From Family Firms to Corporate Capitalism: Essays in Business and Industrial History in Honour of…

Hardcover | January 1, 1998

EditorKristine Bruland, Patrick OBrien

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What explains the growth of a business, and more broadly the development or decline of a whole economy? What role do particular entrepreneursor indeed a culture of entrepreneurship play? Does the evidence suggest that a particular structure or organizational form was or should be adopted toensure best practice and commercial success? These fundamental questions have long pre-occupied business and economic historians. With the current expansion of business and management education and training, the investigations and findings of the historian may have wider significance and relevance. This volume has been stimulated by the workof Peter Mathiasone of the leading figures in this field in the post-war period. Here a number of his former studentsmany now internationally distinguished historianspay tribute in a book that explores the move from family firms to corporate capitalism. In a series of chapters they explore at thelevel of the firm the myriad of micro decisions that ultimately help to explain the overall performance of industries, sectors, and national economies as they evolve through time. The contributors argue that sustained growth has never been a matter of a few spectacular technical breakthroughs. Instead it rest on subtle economic and social transformations - in cultures, in economic organizations, and in the roles of science and technology.

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What explains the growth of a business, and more broadly the development or decline of a whole economy? What role do particular entrepreneursor indeed a culture of entrepreneurship play? Does the evidence suggest that a particular structure or organizational form was or should be adopted toensure best practice and commercial success? ...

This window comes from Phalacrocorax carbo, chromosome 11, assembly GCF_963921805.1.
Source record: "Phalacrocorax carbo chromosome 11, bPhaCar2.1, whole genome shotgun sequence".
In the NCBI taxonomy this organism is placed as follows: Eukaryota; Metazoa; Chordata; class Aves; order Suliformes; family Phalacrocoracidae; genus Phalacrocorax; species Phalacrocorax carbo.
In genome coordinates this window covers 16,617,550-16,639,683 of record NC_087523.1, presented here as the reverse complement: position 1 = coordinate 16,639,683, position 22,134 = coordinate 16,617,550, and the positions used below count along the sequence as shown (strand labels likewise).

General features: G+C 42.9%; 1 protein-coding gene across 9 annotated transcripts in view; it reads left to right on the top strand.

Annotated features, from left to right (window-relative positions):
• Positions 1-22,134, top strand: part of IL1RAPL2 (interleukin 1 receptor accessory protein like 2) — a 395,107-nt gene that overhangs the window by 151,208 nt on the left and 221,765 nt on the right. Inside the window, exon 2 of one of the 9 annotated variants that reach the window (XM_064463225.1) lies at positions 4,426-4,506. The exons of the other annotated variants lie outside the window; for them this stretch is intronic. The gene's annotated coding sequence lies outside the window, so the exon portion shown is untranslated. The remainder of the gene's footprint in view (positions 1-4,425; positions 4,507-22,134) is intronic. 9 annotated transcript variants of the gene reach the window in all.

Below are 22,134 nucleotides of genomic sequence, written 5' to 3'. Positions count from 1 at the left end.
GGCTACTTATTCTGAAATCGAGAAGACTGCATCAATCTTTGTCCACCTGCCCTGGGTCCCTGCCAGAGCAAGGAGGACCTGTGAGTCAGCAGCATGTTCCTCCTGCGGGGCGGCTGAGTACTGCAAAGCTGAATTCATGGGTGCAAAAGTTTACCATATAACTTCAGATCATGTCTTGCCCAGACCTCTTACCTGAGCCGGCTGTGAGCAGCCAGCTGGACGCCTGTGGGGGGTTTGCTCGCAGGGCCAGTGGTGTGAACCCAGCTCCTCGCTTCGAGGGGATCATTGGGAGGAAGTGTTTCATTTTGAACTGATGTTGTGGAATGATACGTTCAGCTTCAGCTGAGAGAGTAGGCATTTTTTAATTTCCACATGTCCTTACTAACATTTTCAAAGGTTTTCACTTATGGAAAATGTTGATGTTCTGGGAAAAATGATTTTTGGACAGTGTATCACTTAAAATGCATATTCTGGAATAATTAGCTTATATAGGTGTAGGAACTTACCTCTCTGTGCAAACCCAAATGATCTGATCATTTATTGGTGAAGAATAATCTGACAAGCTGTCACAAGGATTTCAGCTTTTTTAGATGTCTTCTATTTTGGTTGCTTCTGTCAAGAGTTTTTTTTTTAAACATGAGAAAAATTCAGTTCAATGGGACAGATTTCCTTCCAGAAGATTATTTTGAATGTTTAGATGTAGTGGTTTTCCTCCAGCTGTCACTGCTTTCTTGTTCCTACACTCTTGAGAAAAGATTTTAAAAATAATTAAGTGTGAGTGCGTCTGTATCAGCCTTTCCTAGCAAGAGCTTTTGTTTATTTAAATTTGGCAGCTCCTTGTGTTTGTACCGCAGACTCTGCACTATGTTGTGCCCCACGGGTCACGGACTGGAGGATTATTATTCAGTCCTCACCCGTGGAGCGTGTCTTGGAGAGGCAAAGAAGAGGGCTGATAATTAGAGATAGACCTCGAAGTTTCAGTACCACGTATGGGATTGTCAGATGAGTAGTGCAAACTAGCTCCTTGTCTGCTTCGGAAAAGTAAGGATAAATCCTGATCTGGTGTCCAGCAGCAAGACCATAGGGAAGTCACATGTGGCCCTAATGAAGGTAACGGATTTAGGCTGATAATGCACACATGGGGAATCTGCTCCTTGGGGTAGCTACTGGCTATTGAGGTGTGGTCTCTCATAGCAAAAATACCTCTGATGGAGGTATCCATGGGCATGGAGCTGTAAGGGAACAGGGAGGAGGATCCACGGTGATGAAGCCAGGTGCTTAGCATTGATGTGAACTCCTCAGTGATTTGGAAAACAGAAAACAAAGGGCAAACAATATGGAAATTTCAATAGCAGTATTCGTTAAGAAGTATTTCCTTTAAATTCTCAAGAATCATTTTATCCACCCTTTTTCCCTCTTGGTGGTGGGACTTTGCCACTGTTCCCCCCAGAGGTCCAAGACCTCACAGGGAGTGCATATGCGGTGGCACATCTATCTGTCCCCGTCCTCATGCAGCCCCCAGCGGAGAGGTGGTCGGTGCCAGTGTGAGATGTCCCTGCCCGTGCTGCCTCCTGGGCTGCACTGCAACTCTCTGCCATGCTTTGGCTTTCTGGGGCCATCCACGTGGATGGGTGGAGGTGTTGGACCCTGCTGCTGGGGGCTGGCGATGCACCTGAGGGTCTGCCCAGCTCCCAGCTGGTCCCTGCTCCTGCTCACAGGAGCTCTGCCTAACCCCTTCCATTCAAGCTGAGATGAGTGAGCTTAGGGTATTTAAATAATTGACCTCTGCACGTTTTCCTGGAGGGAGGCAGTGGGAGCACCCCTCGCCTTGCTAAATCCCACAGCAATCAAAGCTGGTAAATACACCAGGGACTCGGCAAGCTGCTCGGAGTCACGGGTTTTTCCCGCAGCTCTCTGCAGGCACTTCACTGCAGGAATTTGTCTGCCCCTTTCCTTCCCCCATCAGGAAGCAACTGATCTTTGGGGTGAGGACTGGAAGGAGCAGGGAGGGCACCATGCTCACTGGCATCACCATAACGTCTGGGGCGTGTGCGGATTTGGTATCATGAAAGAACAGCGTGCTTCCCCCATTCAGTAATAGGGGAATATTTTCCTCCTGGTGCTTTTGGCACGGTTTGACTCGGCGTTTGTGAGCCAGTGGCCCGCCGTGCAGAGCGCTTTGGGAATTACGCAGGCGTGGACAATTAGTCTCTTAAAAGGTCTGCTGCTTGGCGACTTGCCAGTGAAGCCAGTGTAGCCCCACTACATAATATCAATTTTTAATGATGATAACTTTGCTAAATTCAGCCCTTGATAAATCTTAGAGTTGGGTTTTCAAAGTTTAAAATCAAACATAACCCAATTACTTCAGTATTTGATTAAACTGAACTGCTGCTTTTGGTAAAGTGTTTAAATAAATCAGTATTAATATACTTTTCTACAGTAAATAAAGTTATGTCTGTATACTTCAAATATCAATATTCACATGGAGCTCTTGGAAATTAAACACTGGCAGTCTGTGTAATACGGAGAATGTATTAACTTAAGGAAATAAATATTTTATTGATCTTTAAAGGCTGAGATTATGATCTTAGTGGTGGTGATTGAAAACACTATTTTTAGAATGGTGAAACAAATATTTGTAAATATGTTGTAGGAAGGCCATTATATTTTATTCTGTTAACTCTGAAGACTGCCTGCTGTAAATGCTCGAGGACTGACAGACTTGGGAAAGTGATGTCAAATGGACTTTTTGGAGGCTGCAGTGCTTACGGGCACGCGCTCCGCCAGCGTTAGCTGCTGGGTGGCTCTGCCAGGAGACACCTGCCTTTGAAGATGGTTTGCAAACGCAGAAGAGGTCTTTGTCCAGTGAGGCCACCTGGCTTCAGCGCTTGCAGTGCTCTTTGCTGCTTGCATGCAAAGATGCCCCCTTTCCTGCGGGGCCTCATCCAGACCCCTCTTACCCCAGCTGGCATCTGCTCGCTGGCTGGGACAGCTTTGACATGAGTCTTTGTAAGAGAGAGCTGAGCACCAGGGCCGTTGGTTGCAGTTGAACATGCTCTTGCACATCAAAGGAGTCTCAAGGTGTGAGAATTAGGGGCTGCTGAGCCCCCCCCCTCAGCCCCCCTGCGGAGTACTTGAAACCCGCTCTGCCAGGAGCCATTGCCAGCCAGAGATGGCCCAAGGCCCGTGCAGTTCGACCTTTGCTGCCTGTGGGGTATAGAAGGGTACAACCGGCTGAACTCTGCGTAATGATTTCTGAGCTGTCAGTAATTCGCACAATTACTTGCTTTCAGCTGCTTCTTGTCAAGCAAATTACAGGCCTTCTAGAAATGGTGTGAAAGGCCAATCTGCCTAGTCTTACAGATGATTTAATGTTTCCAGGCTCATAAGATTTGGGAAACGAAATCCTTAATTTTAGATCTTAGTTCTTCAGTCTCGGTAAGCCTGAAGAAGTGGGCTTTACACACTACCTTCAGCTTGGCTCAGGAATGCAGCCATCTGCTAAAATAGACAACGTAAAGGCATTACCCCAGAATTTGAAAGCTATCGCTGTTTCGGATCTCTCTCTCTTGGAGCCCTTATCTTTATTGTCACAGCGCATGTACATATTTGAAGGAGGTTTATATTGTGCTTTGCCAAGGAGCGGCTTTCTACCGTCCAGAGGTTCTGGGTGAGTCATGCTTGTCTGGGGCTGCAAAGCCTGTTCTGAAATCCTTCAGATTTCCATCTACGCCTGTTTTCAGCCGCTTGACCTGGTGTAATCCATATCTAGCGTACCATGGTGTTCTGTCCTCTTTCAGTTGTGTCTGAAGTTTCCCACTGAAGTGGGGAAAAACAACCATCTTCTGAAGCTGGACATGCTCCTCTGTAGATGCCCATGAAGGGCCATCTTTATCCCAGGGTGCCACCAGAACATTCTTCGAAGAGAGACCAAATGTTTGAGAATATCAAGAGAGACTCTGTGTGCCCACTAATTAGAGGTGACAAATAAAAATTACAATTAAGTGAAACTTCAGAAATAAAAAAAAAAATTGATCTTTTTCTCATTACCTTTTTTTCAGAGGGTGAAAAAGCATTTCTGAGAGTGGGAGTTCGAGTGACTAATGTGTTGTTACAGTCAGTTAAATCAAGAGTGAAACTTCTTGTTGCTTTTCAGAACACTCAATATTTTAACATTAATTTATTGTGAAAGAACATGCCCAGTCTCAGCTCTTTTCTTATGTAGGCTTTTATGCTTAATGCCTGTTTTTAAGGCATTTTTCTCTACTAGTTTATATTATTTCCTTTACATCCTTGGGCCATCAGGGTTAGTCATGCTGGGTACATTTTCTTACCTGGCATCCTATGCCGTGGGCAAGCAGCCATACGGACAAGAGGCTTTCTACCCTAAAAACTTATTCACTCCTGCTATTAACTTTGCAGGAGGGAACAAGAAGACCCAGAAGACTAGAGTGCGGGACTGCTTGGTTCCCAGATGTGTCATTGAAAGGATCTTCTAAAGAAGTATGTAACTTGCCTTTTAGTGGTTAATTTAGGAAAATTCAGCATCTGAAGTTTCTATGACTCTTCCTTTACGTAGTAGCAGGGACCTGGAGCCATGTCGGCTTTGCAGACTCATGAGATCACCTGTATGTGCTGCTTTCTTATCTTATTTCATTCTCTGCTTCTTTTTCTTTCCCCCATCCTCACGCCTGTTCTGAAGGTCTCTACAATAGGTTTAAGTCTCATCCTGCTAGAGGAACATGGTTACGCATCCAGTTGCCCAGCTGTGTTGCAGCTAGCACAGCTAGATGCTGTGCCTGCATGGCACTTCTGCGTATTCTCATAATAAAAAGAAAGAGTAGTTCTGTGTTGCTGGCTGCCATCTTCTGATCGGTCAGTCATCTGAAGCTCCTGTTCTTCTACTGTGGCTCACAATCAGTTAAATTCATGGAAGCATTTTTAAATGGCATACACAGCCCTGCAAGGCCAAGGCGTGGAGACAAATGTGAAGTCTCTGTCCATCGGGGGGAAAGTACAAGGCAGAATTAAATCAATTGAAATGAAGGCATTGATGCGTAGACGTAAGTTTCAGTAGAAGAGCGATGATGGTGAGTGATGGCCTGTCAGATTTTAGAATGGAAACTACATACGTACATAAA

Kristine Bruland is at University of Oslo. Patrick O'Brien is a Director of the Institute of Historical Research and Professor of Economic History at the University of London.

other books by Kristine Bruland

Format:HardcoverDimensions:388 pages, 9.21 × 6.14 × 0.98 inPublished:January 1, 1998Publisher:Oxford University Press

The following ISBNs are associated with this title:

ISBN - 10:0198290462

ISBN - 13:9780198290469

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Table of Contents

Kristine Bruland: IntroductionPart I. Industry and Business in the Age of the Industrial Revolution1. Maxine Berg: Inventors of the World of Goods2. Marguerite Dupree: Firm, Family, and Community: Managerial and Household Strategies in the Staffordshire Potteries in the Mid-Nineteenth Century3. Joyce Ellis: Risk, Capital, and Credit on Tyneside, circa 1690-17804. Beverly Lemire: Petty Pawns and Informal Lending: Gender and the Transformation of Small-Scale Credit in England, circa 1600-18005. Kenneth Morgan: Sugar Refining in Bristol6. Edmund Newell: `The Irremediable Evil': British Copper Smelters' Collusion and the Cornish Mining Industry, 1725-1865 7. Fiona Wood: Fuelling the Local Economy: the Fenland Coal Trade, 1760-1850Part II. The Era of Corporate Capitalism8. Kristine Bruland: The Babcock and Wilson Company: Strategic Alliance, Technology Development, and Enterprise Control, circa 1860-19009. David Cannadine: Joseph Gillot and his Family Firm: the Many Faces of Entrepreneurship10. Brian Harrison: Incomes Policies in Britain since 1940: A Study in Political Economy11. Heita Kawakatsu: The Lancashire Cotton Industry and its Rivals12. Avner Offer: The American Automobile Frenzy of the 1950s

Editorial Reviews

'While nearly all chapters are good, the contributers of Berg, Lemire, Bruland and Offer stand out. Doubtless Peter Mathias will be pleased with this festschrift, which is a fitting tribute to his achievements as a scholar and teacher. Unlike some festschrifts, this one is also worth orderingfor use in teaching and research.'- Business History (A Frank Cass Journal)by Mary Rose 18/04/99